Recently, Roger Blough, former Chairman of the Board of the United States Steel Corporation and now a practicing attorney with a large New York law firm, listed ten guiding principles for vitalizing the role of the corporate director.1 The profile of what he termed the "working director" included admonitions to avoid conflicting interests and to keep fully informed of corporate affairs.2 Many corporate counsel have also compiled guidelines for their firms' directors, usually expressed pointedly in terms of "do's" and "don'ts" specifically aimed at avoiding personal liability in the performance of their duties as directors. The impetus for these guidelines, of course, is the increase of litigation in which directors and officers are individually named as defendants in actions based on the federal securities laws. It is axiomatic that the legal climate for business executives has changed radically in recent years. Personal liability is no longer well buffered by the relative explicitness of common law fraud, the shield of the business judgment rule, or the generally short reach of state laws. Standards defined in terms of negligence, due diligence, reasonable investigation, and a sometimes rather liberal interpretation of scienter have greatly increased directors' and officers' vulnerability.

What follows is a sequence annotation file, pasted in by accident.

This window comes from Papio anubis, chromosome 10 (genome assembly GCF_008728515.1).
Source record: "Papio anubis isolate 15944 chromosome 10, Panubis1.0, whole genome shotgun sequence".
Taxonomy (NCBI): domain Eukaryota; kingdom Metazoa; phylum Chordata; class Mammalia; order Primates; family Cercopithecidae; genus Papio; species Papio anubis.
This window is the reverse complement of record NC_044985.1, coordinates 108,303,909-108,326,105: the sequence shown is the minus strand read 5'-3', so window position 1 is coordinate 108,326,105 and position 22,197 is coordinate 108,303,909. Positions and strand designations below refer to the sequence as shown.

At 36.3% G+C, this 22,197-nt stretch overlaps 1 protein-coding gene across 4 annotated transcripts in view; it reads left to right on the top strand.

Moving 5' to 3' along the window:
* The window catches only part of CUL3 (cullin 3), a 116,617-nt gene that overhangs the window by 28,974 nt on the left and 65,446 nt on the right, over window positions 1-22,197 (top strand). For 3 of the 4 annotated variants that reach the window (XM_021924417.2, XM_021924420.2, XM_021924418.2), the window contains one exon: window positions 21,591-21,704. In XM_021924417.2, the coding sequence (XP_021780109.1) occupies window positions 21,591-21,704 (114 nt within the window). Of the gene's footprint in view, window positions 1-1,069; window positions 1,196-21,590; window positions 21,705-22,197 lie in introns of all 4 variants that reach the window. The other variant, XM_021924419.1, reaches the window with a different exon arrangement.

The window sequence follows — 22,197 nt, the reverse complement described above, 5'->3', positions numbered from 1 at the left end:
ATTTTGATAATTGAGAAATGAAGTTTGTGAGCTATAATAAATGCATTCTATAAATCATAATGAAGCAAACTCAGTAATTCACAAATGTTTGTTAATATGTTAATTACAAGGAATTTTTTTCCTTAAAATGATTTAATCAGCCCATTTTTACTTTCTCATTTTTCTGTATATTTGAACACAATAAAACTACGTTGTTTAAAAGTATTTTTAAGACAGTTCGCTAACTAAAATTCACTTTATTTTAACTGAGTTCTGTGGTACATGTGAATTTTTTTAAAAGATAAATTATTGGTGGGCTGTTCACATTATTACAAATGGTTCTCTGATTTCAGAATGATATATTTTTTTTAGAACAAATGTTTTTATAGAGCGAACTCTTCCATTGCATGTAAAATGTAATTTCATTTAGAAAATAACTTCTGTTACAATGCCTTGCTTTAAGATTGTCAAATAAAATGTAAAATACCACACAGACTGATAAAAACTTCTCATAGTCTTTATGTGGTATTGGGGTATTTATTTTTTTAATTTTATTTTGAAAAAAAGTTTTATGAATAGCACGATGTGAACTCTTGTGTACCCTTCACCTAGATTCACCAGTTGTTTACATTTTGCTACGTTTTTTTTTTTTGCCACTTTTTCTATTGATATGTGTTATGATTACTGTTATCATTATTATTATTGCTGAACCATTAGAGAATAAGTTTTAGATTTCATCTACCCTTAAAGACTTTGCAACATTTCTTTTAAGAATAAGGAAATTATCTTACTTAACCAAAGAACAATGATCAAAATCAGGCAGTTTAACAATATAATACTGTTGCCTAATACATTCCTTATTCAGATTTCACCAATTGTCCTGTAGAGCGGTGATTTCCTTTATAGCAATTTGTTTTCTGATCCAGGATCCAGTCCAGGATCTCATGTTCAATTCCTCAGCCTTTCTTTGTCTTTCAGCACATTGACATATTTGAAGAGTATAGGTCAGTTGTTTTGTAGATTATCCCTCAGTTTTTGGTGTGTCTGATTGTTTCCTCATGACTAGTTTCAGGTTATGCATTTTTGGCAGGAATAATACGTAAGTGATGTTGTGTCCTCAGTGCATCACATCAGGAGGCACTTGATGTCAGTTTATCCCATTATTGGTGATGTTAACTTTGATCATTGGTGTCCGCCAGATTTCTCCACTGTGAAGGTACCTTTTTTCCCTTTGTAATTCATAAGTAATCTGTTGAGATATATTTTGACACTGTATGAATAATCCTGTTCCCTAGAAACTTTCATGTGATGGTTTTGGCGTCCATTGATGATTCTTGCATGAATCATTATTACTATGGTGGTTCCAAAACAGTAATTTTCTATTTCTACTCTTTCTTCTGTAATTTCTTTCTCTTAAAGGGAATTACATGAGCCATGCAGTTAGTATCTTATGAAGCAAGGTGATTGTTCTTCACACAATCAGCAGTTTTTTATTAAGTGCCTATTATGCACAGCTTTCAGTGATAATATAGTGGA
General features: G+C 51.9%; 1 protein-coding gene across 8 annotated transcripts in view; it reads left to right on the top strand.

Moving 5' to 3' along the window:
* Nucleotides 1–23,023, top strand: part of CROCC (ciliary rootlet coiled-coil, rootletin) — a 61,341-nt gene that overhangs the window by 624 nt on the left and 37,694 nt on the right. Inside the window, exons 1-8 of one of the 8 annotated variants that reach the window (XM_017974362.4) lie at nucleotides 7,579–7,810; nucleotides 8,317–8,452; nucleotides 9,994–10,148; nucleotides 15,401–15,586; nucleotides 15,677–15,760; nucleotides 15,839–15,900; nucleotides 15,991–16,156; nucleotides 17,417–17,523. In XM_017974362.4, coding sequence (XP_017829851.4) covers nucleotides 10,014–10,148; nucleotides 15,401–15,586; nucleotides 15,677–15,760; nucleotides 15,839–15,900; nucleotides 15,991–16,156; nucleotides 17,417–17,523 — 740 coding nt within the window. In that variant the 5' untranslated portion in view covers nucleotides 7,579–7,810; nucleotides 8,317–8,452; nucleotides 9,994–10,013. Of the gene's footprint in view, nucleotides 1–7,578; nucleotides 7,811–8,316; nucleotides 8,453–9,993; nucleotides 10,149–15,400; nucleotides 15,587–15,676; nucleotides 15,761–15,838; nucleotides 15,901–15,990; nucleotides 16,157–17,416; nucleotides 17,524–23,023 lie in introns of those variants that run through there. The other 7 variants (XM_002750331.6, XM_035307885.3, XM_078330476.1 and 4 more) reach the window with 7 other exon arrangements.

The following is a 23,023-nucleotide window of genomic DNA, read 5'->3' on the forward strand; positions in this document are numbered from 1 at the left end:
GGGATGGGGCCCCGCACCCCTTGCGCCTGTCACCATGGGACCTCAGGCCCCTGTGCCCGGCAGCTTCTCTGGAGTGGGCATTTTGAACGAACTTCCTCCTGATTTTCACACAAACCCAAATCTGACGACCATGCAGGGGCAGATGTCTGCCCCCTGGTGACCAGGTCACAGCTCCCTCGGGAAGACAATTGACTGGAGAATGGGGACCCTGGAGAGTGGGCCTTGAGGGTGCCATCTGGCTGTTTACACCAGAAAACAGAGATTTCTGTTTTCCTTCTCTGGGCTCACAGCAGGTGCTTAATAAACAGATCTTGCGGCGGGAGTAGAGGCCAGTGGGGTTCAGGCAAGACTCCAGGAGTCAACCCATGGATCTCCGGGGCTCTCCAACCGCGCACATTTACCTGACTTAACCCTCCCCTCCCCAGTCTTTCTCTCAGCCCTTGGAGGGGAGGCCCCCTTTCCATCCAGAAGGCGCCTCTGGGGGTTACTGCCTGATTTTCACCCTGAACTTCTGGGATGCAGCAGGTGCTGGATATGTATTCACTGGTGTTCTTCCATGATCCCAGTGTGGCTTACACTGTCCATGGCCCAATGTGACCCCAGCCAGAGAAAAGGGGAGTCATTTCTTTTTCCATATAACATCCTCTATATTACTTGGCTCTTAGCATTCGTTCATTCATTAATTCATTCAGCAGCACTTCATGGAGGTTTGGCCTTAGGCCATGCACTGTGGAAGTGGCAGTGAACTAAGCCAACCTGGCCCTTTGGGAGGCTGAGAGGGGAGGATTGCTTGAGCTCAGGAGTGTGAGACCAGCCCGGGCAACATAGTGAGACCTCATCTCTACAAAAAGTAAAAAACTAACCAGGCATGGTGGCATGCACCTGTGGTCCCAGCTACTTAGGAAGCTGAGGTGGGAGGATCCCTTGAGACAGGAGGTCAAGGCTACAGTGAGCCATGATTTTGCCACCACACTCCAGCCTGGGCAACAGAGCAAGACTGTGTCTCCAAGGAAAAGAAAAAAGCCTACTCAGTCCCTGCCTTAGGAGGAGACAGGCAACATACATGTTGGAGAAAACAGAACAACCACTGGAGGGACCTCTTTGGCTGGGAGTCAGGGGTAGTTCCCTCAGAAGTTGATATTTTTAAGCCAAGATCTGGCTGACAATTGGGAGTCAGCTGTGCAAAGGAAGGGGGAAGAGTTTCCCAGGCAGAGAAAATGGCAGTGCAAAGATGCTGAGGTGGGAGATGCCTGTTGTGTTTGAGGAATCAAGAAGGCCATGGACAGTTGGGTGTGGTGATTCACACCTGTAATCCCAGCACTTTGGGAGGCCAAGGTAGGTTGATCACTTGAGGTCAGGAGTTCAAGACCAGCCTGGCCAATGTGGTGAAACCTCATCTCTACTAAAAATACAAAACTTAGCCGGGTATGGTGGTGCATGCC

"A Functional Role Approach to Analyzing Director Standards of Conduct under Federal Securities Law,"
University of Dayton Law Review: Vol. 1:
2, Article 3.
Available at: https://ecommons.udayton.edu/udlr/vol1/iss2/3